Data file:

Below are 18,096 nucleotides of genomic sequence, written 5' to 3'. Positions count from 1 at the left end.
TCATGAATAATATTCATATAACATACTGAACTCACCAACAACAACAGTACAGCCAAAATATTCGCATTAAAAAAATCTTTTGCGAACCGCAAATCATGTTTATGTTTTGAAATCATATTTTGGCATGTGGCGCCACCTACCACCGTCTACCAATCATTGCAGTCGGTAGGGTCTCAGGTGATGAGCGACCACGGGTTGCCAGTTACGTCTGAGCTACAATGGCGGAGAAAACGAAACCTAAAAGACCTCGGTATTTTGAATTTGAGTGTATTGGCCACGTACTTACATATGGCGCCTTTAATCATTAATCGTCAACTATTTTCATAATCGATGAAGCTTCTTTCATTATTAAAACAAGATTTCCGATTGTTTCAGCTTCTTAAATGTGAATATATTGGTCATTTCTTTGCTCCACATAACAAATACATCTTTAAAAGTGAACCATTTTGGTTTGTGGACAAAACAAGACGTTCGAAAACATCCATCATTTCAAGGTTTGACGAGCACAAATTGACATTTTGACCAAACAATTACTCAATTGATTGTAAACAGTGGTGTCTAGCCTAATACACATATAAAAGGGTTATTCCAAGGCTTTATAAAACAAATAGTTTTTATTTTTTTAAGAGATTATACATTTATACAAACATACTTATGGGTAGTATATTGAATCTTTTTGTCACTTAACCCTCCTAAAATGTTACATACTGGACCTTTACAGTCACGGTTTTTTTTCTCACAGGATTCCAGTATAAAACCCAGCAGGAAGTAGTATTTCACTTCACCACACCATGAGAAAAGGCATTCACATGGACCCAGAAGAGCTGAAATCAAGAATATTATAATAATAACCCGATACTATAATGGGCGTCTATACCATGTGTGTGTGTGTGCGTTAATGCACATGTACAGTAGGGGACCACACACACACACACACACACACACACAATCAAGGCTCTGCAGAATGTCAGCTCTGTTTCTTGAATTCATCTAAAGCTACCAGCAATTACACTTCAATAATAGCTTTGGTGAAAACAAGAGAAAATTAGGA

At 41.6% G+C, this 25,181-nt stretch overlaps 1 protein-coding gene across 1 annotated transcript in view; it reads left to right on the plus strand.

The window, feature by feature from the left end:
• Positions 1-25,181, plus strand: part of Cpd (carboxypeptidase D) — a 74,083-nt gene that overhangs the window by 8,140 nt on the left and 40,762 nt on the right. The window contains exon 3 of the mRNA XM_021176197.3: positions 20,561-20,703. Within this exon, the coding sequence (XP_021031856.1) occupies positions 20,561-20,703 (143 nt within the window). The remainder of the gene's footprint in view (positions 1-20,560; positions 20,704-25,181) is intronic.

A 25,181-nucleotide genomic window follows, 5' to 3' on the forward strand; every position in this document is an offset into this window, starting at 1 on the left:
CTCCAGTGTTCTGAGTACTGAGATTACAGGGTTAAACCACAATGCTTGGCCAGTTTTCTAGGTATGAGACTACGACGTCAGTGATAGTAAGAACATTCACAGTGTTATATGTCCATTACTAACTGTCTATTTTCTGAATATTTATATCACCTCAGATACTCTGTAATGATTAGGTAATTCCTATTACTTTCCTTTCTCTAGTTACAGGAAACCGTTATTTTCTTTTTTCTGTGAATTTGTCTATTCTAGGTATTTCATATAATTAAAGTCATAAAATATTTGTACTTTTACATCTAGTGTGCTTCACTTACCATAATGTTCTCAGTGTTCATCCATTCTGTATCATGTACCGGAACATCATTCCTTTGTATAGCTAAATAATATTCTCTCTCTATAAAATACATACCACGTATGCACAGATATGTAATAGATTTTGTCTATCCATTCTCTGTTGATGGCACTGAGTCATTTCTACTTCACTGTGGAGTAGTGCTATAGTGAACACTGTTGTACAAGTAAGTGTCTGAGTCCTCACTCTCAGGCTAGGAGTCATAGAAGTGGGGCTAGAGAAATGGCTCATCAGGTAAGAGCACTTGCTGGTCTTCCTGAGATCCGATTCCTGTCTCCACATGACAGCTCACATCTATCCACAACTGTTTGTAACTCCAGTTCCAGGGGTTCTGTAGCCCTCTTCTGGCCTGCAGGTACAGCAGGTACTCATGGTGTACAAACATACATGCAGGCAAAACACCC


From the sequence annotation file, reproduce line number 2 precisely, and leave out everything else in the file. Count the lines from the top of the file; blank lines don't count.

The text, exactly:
TCATGAATAATATTCATATAACATACTGAACTCACCAACAACAACAGTACAGCCAAAATATTCGCATTAAAAAAATCTTTTGCGAACCGCAAATCATGTTTATGTTTTGAAATCATATTTTGGCATGTGGCGCCACCTACCACCGTCTACCAATCATTGCAGTCGGTAGGGTCTCAGGTGATGAGCGACCACGGGTTGCCAGTTACGTCTGAGCTACAATGGCGGAGAAAACGAAACCTAAAAGACCTCGGTATTTTGAATTTGAGTGTATTGGCCACGTACTTACATATGGCGCCTTTAATCATTAATCGTCAACTATTTTCATAATCGATGAAGCTTCTTTCATTATTAAAACAAGATTTCCGATTGTTTCAGCTTCTTAAATGTGAATATATTGGTCATTTCTTTGCTCCACATAACAAATACATCTTTAAAAGTGAACCATTTTGGTTTGTGGACAAAACAAGACGTTCGAAAACATCCATCATTTCAAGGTTTGACGAGCACAAATTGACATTTTGACCAAACAATTACTCAATTGATTGTAAACAGTGGTGTCTAGCCTAATACACATATAAAAGGGTTATTCCAAGGCTTTATAAAACAAATAGTTTTTATTTTTTTAAGAGATTATACATTTATACAAACATACTTATGGGTAGTATATTGAATCTTTTTGTCACTTAACCCTCCTAAAATGTTACATACTGGACCTTTACAGTCACGGTTTTTTTTCTCACAGGATTCCAGTATAAAACCCAGCAGGAAGTAGTATTTCACTTCACCACACCATGAGAAAAGGCATTCACATGGACCCAGAAGAGCTGAAATCAAGAATATTATAATAATAACCCGATACTATAATGGGCGTCTATACCATGTGTGTGTGTGTGCGTTAATGCACATGTACAGTAGGGGACCACACACACACACACACACACACACACAATCAAGGCTCTGCAGAATGTCAGCTCTGTTTCTTGAATTCATCTAAAGCTACCAGCAATTACACTTCAATAATAGCTTTGGTGAAAACAAGAGAAAATTAGGA